If you’re an experienced Perl hacker, see
If you’re not a Perl hacker, read on…
There are two ways to use the module; the easiest is via a shell script,
which is provided as part of the HTML::WikiConverter Perl module. The other option is to write your own Perl script and include the Google Code module. Using
html2wiki is easier as you only have to supply the desired command line options. Writing your own script is the more flexible and powerful option. I’m going to cover the html2wiki option in detail, and then briefly cover an example Perl script.
Before you can use the converter, you’ll need to have Perl installed. I use ActiveState’s binary distribution for Windows; The installation instructions are here:
The you’ll need to install Perl modules
HTML::WikiConverter::GoogleCode. There are a couple of ways to install these modules; you can download the tar files from cpan.org, or use ppm if you have the ActiveState Perl distribution. My favorite method is to use the Perl CPAN module which is part of the core Perl distribution. The following shell commands should get you close:
>perl -MCPAN -e shell cpan> install HTML::WikiConverter CPAN: Storable loaded ok (v2.16) ... cpan> install HTML::WikiConverter::GoogleCode CPAN: Storable loaded ok (v2.16) ... cpan>
Line 1 invokes the CPAN module in an interactive mode. If you have any trouble, just type
help at the
At this point,
html2wiki should be installed. From a command prompt, you should be able to summon up the usage instructions:
>html2wiki Usage: html2wiki [options] [file] Commonly used options: --dialect=dialect Dialect name, e.g. "MediaWiki" ...
You should also be able to verify that the Google Code dialect is installed.
>html2wiki --list Installed dialects: GoogleCode ...
For this example, I put some random HTML in file named
Using the Windows cmd.exe shell, the default conversion to wiki markup looks like this:
The default conversion escapes HTML tokens such as
< by replacing them with the HMTL escape sequence (<, in this case). The Google Code wiki will render < as < not what we want (
<). To turn escaping off, set the -–no-escape-entities option:
html2wiki --dialect=GoogleCode ^ --no-escape-entities ^ < example.html
The output is now:
The next adjustment I make is to turn off the Google Code feature of automatically turning CamelCase words into wiki links. The documents I’ve been posting turn out to have many CamelCase words for most of which I do not want the automatic link. The wiki markup to disable link generation is to proceed the word by an exclamation mark. I’ve added an option to enable this feature for specific words. For example, to prevent link generation for the words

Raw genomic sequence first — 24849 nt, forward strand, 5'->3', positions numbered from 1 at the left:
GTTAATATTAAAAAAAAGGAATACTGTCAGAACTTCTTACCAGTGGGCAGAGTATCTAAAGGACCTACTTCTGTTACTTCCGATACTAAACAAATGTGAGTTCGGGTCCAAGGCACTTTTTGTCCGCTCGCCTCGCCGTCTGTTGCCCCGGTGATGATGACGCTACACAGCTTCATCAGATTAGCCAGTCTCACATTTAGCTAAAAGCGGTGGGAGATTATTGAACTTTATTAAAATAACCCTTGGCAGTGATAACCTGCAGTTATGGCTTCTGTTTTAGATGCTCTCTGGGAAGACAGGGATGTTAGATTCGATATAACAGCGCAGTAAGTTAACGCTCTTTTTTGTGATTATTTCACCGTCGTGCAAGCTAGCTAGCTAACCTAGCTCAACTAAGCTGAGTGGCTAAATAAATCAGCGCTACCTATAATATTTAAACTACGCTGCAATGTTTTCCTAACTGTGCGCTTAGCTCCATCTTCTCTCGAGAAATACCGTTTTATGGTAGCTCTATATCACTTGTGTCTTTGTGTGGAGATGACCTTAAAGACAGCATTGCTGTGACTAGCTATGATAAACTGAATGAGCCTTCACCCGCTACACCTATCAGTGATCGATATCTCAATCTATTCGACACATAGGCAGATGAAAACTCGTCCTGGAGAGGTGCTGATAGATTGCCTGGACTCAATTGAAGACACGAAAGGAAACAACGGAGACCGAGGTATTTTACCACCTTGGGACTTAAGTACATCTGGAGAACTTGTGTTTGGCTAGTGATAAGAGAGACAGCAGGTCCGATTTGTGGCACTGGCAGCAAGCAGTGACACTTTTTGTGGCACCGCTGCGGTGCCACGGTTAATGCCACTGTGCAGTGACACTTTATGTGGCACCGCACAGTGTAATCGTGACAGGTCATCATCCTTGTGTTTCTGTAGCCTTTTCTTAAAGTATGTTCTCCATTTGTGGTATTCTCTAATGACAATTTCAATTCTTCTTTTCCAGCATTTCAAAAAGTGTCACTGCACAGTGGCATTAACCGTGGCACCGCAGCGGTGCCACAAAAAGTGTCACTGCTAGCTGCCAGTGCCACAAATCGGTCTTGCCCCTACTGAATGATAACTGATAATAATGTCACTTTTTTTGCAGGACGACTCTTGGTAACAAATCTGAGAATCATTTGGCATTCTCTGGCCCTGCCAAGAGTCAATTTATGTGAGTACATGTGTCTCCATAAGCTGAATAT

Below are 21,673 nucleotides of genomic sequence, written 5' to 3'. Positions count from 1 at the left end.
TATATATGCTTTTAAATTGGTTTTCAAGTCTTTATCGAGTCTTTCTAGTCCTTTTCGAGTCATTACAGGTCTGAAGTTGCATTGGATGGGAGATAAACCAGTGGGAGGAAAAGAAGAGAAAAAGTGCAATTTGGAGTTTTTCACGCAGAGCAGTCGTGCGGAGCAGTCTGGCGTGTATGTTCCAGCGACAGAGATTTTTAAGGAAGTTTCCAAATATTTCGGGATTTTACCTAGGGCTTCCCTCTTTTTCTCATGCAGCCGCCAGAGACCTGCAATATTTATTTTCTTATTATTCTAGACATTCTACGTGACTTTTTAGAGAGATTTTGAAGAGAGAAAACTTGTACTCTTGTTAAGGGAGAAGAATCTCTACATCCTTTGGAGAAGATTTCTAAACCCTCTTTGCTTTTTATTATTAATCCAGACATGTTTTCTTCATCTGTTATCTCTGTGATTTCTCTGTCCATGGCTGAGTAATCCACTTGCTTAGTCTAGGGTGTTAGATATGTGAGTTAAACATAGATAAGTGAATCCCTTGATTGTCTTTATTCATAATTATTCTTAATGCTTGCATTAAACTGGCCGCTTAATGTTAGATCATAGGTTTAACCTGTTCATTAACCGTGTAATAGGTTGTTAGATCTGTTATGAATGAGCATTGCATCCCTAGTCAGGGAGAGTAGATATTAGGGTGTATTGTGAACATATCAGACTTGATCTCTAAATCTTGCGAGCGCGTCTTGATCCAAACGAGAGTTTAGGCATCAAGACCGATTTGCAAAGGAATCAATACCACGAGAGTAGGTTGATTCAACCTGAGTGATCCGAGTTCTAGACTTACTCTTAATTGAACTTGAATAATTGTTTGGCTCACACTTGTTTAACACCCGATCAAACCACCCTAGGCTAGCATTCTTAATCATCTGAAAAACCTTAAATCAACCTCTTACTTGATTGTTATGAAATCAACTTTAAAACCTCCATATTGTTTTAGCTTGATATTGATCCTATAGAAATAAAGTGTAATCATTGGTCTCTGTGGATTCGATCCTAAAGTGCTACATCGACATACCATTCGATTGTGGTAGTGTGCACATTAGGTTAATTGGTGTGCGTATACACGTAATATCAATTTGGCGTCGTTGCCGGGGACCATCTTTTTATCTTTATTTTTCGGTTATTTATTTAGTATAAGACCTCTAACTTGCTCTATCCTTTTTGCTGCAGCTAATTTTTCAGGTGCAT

html2wiki command to be:
The generated wiki markup from this command is:
In this case, the CamelCase words are escaped, except when the word occurs in within a
<pre> tag (line 4).
The last Google Code feature of note is the ability to embed page summary and labels within the wiki markup. The page summary is a comment on the first line which is displayed on the project’s wiki index. Likewise, the labels markup element is a comment and is used by Google Code. For example, when the label ‘Featured’ is applied to a wiki page, a link to the page is created on the project’s front web page. The final example shows adding a summary and two labels to the wiki markup. The
html2wiki command is:
and the generated wiki markup is:
Using H::WC::GoogleCode in a Perl Script
This last example shows a Perl script that makes use of the options show above. This example is a script I’ve used to convert a Developer’s Guide saved as HTML into wiki markup. The source code for the script follows below.
On line 5, the H::WC module is imported. I didn’t import the H:::WC::GoogleCode module since it is imported by H::WC based on the dialect name.
This document has a long list of CamelCase words for which I wanted to suppress generation of links. These words are collected into an array on line 7. Line 22 sets up a hash with keys of the path to the HTML document and values of the path where the generated wiki markup should be stored.
On line 26, and new instance of H::WC is created. Line 27 pulls in the H::WC::GoogleCode module. Line 28 passes the list of CamelCase words. Line 29 turns off escaping of HTML entities.
For images, the HTML document uses relative links to images stored on the file system (at
../docs/img). In order to support the wiki, I’ve staged the images on my web server under
/img and passed in the web-site URI on line 30. The relative image links are turned into absolute URLs pointing to my web server in the wiki markup.
The final option, the summary parameter on line 30, generates a page summary on the wiki.
The balance of the script pulls in the HTML, converts it with the H::WC instance (line 42), and writes the wiki markup to a file.